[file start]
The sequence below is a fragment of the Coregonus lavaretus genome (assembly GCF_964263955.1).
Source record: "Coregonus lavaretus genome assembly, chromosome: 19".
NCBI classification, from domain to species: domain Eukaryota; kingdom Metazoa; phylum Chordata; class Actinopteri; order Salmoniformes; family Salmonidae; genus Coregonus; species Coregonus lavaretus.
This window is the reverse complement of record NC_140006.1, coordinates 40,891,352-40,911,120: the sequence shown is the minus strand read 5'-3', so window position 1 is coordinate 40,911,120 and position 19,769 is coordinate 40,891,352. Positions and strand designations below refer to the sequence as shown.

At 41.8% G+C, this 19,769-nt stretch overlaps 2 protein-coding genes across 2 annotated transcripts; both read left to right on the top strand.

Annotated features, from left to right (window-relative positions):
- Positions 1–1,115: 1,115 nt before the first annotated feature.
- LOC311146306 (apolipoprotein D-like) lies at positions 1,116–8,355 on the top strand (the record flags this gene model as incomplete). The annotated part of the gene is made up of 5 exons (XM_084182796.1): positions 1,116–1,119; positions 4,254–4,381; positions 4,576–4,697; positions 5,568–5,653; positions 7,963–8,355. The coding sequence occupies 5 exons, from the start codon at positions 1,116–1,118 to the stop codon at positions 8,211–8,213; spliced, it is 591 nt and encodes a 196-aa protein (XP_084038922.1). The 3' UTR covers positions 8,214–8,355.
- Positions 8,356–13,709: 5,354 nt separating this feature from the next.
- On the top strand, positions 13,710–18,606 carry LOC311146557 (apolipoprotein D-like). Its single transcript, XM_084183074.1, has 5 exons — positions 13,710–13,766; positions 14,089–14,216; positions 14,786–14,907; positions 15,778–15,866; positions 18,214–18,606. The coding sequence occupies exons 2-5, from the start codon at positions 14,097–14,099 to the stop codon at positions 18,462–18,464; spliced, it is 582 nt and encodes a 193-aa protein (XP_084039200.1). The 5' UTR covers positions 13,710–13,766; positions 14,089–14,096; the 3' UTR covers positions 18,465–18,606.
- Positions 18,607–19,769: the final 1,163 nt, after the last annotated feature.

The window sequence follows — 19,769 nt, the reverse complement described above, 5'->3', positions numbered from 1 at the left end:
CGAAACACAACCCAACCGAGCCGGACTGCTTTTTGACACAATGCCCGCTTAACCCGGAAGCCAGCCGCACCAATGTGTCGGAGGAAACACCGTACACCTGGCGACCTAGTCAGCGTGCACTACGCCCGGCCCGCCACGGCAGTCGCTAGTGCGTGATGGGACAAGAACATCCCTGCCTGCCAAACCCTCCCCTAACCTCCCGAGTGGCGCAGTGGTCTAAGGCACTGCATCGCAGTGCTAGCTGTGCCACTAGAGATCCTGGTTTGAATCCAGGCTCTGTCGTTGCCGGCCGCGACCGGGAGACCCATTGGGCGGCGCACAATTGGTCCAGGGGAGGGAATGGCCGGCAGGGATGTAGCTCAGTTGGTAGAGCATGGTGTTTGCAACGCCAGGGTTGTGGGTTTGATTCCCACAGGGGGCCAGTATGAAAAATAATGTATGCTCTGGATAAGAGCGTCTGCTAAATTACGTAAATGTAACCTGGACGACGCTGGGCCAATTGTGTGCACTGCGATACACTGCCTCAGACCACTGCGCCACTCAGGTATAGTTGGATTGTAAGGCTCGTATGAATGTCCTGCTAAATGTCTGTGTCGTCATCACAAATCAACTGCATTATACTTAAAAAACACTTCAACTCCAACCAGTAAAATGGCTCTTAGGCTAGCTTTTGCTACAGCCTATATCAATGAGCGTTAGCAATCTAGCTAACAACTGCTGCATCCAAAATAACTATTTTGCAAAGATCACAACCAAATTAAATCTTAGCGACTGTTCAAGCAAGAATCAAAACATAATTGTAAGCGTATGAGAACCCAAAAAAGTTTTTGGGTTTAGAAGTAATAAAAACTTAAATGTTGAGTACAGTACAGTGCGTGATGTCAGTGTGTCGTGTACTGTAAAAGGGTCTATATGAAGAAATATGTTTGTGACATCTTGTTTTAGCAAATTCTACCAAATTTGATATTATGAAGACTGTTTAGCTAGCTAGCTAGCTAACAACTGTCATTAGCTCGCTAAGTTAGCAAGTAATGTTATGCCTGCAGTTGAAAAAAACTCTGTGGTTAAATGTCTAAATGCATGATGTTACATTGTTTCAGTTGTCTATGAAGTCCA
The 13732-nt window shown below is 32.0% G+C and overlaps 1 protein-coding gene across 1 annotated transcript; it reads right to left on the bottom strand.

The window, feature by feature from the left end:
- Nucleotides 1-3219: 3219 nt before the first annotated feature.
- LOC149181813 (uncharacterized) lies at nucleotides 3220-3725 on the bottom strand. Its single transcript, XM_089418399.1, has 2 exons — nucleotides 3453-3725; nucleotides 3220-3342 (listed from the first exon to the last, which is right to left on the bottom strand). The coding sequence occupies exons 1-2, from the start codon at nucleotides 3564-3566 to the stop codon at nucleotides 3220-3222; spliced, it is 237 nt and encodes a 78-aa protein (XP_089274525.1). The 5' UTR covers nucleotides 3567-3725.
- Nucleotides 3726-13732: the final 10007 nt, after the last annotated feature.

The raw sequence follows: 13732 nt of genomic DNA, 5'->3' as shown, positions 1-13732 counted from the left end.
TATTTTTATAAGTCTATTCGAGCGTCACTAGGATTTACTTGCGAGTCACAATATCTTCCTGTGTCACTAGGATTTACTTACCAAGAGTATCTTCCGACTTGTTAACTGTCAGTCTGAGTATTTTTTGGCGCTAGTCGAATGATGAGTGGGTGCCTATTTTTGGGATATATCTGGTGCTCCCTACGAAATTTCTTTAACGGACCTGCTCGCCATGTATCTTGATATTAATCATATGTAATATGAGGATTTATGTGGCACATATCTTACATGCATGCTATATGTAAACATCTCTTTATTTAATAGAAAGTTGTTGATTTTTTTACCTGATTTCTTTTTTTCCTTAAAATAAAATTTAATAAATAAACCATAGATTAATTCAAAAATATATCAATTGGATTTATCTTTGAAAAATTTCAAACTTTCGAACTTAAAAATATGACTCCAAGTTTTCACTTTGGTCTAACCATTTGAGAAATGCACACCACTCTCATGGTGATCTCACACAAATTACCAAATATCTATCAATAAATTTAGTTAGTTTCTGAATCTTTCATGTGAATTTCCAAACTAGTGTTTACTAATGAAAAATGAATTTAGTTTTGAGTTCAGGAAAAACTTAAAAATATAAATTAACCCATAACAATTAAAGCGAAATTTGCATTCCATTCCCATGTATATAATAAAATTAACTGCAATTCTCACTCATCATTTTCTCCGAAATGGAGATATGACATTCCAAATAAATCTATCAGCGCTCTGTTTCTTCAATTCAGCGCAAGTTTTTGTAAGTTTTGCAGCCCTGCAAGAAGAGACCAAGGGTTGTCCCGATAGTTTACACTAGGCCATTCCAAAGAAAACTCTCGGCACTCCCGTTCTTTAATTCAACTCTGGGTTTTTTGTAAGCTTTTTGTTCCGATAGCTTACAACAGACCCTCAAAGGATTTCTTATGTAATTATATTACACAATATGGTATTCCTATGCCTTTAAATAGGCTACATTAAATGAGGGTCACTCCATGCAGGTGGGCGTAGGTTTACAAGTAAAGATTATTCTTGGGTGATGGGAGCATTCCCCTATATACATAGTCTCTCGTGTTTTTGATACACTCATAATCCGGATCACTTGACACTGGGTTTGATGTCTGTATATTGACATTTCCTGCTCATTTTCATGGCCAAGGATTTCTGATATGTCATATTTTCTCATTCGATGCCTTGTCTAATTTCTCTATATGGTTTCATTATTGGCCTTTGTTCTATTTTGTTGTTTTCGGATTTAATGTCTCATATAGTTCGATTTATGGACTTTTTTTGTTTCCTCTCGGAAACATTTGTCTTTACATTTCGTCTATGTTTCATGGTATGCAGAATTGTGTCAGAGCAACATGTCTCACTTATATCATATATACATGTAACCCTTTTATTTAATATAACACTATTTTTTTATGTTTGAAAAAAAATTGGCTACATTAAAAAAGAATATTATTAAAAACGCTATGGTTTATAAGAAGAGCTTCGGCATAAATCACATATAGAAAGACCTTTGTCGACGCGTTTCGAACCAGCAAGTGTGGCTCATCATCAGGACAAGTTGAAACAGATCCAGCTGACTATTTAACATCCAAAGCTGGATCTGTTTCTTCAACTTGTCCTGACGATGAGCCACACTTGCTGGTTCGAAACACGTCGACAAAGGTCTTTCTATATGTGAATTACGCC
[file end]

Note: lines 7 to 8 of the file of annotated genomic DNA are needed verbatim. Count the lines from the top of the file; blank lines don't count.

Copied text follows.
- Positions 1–1,115: 1,115 nt before the first annotated feature.
- LOC311146306 (apolipoprotein D-like) lies at positions 1,116–8,355 on the top strand (the record flags this gene model as incomplete). The annotated part of the gene is made up of 5 exons (XM_084182796.1): positions 1,116–1,119; positions 4,254–4,381; positions 4,576–4,697; positions 5,568–5,653; positions 7,963–8,355. The coding sequence occupies 5 exons, from the start codon at positions 1,116–1,118 to the stop codon at positions 8,211–8,213; spliced, it is 591 nt and encodes a 196-aa protein (XP_084038922.1). The 3' UTR covers positions 8,214–8,355.